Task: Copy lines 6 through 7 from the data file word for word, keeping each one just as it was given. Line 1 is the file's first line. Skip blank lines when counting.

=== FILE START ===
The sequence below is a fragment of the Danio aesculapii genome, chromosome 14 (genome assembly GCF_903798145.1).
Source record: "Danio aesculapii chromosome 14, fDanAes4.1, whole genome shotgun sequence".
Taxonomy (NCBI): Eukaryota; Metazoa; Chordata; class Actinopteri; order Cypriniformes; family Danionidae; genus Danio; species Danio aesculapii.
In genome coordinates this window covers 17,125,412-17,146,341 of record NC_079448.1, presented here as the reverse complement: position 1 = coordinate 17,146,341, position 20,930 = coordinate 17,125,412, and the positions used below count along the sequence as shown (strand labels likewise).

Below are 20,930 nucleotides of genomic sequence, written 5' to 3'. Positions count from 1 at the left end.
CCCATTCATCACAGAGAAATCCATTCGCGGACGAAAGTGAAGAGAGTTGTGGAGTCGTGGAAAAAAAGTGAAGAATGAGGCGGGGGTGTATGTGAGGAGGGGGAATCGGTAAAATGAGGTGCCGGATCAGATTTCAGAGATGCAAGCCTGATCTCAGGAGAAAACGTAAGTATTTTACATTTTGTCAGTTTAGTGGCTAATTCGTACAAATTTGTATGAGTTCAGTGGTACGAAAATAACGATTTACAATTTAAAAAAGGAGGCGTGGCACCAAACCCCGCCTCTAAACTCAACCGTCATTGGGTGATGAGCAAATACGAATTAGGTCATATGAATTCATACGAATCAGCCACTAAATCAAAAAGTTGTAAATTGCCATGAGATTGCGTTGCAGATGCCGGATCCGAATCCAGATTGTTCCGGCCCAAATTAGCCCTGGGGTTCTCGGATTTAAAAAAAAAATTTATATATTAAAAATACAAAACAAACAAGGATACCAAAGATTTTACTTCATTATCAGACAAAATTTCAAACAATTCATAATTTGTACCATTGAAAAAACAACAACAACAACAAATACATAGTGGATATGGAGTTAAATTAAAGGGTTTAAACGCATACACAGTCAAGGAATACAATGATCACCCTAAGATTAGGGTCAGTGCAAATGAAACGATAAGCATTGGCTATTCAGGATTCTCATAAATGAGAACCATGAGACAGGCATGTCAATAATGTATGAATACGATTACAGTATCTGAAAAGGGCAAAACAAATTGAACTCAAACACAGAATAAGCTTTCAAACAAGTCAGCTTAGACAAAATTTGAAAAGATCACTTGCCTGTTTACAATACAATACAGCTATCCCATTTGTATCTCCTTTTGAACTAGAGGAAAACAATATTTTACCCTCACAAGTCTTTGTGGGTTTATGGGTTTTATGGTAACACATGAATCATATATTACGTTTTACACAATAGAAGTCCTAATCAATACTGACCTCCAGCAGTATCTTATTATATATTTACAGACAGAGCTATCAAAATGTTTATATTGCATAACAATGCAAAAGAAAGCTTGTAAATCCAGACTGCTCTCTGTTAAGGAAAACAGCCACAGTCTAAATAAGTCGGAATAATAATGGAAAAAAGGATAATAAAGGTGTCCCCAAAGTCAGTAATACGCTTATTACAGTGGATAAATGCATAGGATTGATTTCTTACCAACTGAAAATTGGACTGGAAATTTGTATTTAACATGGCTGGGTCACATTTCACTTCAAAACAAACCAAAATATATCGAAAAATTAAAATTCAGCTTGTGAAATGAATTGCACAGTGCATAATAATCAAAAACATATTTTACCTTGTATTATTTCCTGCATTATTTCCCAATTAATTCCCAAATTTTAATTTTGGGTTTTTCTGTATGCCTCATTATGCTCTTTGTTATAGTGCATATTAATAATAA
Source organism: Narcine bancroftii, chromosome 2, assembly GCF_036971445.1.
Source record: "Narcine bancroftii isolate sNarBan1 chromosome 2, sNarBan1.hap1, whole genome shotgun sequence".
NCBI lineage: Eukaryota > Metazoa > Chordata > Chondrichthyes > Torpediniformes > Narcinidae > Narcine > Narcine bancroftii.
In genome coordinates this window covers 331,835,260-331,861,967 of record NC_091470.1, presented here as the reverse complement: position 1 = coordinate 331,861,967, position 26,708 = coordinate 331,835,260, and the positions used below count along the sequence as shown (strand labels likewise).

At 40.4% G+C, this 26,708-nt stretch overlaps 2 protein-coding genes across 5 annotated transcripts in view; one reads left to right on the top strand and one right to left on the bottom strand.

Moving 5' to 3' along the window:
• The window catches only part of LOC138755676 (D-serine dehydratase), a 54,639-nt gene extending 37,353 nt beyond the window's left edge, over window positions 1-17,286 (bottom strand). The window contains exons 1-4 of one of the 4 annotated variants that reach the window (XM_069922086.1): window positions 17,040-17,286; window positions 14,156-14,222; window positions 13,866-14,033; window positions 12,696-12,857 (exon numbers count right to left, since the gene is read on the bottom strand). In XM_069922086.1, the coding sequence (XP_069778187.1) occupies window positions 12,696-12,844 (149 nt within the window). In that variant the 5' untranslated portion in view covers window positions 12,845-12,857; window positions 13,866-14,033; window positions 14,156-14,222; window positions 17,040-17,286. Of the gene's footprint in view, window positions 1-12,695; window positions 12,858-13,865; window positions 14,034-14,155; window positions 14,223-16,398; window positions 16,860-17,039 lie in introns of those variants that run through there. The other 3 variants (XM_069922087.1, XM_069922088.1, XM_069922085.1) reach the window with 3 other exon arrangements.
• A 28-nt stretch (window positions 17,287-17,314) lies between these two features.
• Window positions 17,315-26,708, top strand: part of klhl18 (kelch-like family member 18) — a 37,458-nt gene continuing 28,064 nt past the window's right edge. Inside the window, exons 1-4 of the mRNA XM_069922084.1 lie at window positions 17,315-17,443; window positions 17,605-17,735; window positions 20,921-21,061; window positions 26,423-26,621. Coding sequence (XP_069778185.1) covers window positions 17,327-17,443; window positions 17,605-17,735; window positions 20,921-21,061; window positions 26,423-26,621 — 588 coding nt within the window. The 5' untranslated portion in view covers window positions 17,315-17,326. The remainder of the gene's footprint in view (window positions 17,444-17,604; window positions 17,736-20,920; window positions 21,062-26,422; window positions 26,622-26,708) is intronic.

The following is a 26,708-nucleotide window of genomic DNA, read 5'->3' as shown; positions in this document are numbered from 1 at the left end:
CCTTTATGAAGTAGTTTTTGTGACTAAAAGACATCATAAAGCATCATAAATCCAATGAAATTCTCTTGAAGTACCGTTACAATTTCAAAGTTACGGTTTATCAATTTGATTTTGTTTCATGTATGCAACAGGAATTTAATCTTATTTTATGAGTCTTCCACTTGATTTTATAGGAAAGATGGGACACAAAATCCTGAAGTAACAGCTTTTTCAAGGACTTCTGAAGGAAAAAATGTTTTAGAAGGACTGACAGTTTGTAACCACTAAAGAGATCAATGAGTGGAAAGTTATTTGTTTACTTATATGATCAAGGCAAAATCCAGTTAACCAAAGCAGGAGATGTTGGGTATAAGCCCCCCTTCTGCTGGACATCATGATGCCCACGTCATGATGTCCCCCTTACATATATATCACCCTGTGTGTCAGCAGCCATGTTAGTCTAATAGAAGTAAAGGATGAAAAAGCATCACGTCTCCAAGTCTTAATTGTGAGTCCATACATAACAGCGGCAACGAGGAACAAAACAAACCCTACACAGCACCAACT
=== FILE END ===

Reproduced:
CCCATTCATCACAGAGAAATCCATTCGCGGACGAAAGTGAAGAGAGTTGTGGAGTCGTGGAAAAAAAGTGAAGAATGAGGCGGGGGTGTATGTGAGGAGGGGGAATCGGTAAAATGAGGTGCCGGATCAGATTTCAGAGATGCAAGCCTGATCTCAGGAGAAAACGTAAGTATTTTACATTTTGTCAGTTTAGTGGCTAATTCGTACAAATTTGTATGAGTTCAGTGGTACGAAAATAACGATTTACAATTTAAAAAAGGAGGCGTGGCACCAAACCCCGCCTCTAAACTCAACCGTCATTGGGTGATGAGCAAATACGAATTAGGTCATATGAATTCATACGAATCAGCCACTAAATCAAAAAGTTGTAAATTGCCATGAGATTGCGTTGCAGATGCCGGATCCGAATCCAGATTGTTCCGGCCCAAATTAGCCCTGGGGTTCTCGGATTTAAAAAAAAAATTTATATATTAAAAATACAAAACAAACAAGGATACCAAAGATTTTACTTCATTATCAGACAAAATTTCAAACAATTCATAATTTGTACCATTGAAAAAACAACAACAACAACAAATACATAGTGGATATGGAGTTAAATTAAAGGGTTTAAACGCATACACAGTCAAGGAATACAATGATCACCCTAAGATTAGGGTCAGTGCAAATGAAACGATAAGCATTGGCTATTCAGGATTCTCATAAATGAGAACCATGAGACAGGCATGTCAATAATGTATGAATACGATTACAGTATCTGAAAAGGGCAAAACAAATTGAACTCAAACACAGAATAAGCTTTCAAACAAGTCAGCTTAGACAAAATTTGAAAAGATCACTTGCCTGTTTACAATACAATACAGCTATCCCATTTGTATCTCCTTTTGAACTAGAGGAAAACAATATTTTACCCTCACAAGTCTTTGTGGGTTTATGGGTTTTATGGTAACACATGAATCATATATTACGTTTTACACAATAGAAGTCCTAATCAATACTGACCTCCAGCAGTATCTTATTATATATTTACAGACAGAGCTATCAAAATGTTTATATTGCATAACAATGCAAAAGAAAGCTTGTAAATCCAGACTGCTCTCTGTTAAGGAAAACAGCCACAGTCTAAATAAGTCGGAATAATAATGGAAAAAAGGATAATAAAGGTGTCCCCAAAGTCAGTAATACGCTTATTACAGTGGATAAATGCATAGGATTGATTTCTTACCAACTGAAAATTGGACTGGAAATTTGTATTTAACATGGCTGGGTCACATTTCACTTCAAAACAAACCAAAATATATCGAAAAATTAAAATTCAGCTTGTGAAATGAATTGCACAGTGCATAATAATCAAAAACATATTTTACCTTGTATTATTTCCTGCATTATTTCCCAATTAATTCCCAAATTTTAATTTTGGGTTTTTCTGTATGCCTCATTATGCTCTTTGTTATAGTGCATATTAATAATAA
Source organism: Narcine bancroftii, chromosome 2, assembly GCF_036971445.1.